By Jo Rittey


Having been in a slightly different northside for the last three weeks, the north side of India, this week will be a little segue away from extolling the virtues of the many excellent cafes in the Melbourne northside. A sidestep, if you will, into a land where coffee is not the be all and end all.


After consistently waking up and not smelling the coffee, or being presented with cup after cup of a reminder that we are very lucky to live where we live and that good coffee is not to be taken for granted, I did ask one waiter what his strongest coffee might be. He shot me a confused look and offered, “Nescafe, madam?” Espresso enquiries are generally met with a firm, “No,” with a hint of a laugh behind it. Filter coffee might be possible, but generally this results in a cup of brown water that brushed past a bag of coffee at some stage and offers only a soupçon of what you might have been hoping for.


But this is India. Rajhastan, to be precise. And my coffee snobbism is a first world problem in the extreme. If you can’t beat ‘em, join ‘em and certainly, when in a country with so much history, culture, vibrancy, and soulfilling experiences at every turn, embrace it all and do not quibble over a lack of espresso.


 Sweet or not, I’ve developed a taste for the chai.”


While café culture is slowly appearing in the larger towns, the pick-me-up beverage of choice remains masala chai; literally mixed spice tea. Historically, Indians viewed tea as a herbal medicine and many of the masala blends that are still used come from Ayurvedic medical texts. Any roadside chai wallah will brew up an aromatic cup of masala chai with variants on the spices, but will generally include black tea leaves, ginger, cardamom, black pepper, cinnamon, milk and way too much sugar. If you plead with them to cut back on the sugar, they adopt that same quizzical look used for espresso enquiries and laugh nervously.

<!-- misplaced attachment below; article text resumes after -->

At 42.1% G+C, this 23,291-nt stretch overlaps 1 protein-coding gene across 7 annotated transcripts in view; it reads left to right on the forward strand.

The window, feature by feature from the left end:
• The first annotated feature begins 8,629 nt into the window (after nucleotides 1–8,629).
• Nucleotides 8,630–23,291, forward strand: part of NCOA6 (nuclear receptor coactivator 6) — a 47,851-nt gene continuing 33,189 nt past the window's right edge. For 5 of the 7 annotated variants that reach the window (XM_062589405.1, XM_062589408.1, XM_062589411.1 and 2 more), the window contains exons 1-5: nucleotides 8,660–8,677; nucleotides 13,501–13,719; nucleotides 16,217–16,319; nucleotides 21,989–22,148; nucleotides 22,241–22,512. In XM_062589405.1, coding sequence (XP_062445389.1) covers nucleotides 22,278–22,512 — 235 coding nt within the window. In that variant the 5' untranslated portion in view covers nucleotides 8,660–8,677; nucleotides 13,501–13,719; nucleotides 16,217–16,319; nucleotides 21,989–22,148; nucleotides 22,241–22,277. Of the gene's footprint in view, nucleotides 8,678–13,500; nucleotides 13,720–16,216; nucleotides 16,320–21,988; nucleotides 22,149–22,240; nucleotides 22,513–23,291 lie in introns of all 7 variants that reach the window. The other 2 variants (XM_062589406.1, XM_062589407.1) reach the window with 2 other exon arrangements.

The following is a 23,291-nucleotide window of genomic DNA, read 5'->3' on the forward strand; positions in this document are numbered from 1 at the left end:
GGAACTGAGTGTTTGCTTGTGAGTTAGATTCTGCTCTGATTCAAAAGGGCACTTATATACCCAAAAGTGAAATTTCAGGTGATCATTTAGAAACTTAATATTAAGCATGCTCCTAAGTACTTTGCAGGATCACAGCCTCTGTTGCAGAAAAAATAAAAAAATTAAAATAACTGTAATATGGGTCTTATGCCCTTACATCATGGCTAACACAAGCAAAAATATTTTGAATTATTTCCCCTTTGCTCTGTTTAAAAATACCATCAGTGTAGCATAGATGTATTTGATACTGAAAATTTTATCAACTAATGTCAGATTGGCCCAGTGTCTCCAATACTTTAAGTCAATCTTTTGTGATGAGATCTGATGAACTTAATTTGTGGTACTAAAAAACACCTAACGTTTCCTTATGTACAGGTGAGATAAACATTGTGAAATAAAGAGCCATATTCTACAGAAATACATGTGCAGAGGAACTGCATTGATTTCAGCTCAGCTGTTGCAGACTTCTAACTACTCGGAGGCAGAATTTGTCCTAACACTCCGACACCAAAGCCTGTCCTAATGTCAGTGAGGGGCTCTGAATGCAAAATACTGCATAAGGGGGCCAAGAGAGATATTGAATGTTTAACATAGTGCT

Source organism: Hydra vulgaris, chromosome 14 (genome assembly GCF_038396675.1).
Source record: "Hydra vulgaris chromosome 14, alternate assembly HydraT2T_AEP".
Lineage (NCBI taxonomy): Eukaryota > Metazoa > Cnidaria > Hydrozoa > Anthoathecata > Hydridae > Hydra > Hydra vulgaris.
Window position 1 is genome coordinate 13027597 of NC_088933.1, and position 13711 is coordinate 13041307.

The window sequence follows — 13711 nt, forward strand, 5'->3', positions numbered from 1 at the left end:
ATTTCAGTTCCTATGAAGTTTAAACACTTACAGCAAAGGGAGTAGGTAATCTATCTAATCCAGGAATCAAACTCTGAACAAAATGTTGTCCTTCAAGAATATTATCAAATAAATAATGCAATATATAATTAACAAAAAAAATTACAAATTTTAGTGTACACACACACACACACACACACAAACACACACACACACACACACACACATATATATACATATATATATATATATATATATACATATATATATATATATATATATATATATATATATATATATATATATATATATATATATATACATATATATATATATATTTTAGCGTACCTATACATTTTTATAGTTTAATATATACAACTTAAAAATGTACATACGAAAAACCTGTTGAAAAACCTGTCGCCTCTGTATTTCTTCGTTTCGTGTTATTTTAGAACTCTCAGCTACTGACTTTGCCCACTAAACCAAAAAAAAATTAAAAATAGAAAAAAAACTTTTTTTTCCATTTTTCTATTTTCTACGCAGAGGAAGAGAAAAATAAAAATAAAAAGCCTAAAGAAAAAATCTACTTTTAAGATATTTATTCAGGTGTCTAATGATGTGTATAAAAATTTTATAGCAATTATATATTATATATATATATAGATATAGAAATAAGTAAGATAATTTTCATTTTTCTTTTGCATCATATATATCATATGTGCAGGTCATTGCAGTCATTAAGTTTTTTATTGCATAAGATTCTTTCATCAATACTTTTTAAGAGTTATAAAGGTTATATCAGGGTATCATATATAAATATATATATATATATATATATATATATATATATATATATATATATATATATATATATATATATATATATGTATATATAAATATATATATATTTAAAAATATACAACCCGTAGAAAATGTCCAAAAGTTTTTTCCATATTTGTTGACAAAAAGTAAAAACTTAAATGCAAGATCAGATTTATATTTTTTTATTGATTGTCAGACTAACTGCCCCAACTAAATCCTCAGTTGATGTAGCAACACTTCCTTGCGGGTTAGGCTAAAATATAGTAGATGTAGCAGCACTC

Sweet or not, I’ve developed a taste for the chai. Luckily I’ll be able to get a fix of it once I’m home, should I want to relive the Indian idyll, as the Northside now has a few places where authentic chai is served.


 Add a bit of spice to your life, take a walk on the Rajasthani side of the street and check out the chai.”


Apporv and Gauri from The Original Chai Co. are northsiders on a mission to bring the taste of their home to the streets of Melbourne. They brew their chai in the I shed at the Queen Victoria Market every weekend and they now offer an online shop so you can make your own at home.


Radhey Kitchen and Chai Bar on Brunswick Street practise food yoga, meaning that they serve sattvic food prepared in a way that brings the whole person into balance, mind, body and soul. They offer a signature blend chai that they promise will transport you to a Rajasthani tea stall in the heart of Fitzroy.


With an extensive tea list, including some organic and fair-trade exotic leaves Admiral Cheng Ho in Abbotsford applies the same attention to detail to their chai as they do to everything else on the menu.


Add a bit of spice to your life, take a walk on the Rajasthani side of the street and check out the chai. After all, 1.267 billion Indians can’t be wrong.




Jo is a French teacher, a freelance writer and needs good coffee to start her day. Armed with an exotic New Zealand accent and a winning (hopefully) smile, she likes nothing better than roaming the streets of the northside in search of new and old food-related wonders.





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